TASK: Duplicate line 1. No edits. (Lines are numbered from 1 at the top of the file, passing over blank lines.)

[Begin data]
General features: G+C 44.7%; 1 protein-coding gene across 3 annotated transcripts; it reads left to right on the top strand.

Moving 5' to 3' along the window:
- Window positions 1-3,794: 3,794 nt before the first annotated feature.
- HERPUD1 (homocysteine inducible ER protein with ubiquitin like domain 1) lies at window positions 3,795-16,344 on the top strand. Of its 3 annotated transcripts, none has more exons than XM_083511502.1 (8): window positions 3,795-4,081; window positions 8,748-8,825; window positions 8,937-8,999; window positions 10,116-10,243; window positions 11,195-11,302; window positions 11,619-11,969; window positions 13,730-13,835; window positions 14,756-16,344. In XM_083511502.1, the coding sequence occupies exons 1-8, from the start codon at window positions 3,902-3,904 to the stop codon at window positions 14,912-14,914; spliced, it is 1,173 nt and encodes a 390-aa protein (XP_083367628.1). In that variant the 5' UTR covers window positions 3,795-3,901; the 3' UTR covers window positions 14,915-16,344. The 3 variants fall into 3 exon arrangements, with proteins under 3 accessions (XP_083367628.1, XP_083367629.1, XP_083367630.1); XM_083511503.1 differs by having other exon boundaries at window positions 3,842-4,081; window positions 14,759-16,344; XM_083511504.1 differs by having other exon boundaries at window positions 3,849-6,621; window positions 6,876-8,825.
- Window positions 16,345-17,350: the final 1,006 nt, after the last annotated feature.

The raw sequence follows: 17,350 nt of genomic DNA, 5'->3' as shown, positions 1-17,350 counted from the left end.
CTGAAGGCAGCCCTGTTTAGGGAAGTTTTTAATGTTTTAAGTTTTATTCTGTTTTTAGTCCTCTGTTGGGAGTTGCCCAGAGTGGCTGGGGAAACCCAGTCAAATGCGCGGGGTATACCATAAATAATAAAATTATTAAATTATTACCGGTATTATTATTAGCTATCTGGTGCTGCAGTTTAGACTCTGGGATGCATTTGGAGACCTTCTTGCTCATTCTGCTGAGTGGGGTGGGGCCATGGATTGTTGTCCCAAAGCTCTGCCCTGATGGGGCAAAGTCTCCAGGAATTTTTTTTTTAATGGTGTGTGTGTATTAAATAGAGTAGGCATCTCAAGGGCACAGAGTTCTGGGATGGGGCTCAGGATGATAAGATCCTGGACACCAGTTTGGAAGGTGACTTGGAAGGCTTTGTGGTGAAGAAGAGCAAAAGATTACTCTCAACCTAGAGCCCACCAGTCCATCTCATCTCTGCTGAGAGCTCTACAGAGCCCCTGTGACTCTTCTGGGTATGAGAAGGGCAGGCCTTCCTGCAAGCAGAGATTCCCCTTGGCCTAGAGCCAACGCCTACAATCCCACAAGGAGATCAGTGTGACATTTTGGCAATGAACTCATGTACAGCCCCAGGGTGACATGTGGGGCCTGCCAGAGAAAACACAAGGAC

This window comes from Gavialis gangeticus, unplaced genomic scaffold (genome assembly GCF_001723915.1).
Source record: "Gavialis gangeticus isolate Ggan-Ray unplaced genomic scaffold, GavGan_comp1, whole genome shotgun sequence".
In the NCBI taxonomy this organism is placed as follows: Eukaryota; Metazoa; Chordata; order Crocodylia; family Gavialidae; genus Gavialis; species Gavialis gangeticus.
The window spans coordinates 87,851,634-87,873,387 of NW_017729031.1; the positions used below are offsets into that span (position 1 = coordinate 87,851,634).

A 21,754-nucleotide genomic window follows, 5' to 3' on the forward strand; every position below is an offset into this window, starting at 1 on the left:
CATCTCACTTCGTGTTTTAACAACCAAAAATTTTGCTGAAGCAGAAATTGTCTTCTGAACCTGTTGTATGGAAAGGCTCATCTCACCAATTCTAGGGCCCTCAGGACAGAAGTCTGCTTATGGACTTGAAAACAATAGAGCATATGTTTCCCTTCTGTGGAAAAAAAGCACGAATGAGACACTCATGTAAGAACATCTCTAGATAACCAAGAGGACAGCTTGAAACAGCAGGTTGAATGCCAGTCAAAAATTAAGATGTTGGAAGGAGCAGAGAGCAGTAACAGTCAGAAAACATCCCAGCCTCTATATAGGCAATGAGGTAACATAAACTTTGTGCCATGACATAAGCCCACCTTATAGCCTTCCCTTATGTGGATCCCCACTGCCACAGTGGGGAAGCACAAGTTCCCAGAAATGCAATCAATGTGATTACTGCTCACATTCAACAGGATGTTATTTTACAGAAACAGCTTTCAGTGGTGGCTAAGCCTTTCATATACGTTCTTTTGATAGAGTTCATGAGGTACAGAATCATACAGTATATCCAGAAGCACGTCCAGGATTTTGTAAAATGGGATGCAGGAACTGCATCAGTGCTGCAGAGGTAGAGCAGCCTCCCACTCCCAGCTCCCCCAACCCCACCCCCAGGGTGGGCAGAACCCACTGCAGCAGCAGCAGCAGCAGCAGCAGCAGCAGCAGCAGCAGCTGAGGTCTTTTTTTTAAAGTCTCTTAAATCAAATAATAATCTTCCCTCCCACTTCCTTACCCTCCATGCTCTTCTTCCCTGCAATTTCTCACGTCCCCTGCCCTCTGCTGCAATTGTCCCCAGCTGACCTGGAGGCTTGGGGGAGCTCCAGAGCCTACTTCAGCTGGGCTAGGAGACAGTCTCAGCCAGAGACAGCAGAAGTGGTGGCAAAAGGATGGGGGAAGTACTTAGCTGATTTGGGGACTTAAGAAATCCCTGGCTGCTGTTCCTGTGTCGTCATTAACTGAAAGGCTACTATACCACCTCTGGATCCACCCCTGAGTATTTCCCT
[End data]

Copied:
General features: G+C 44.7%; 1 protein-coding gene across 3 annotated transcripts; it reads left to right on the top strand.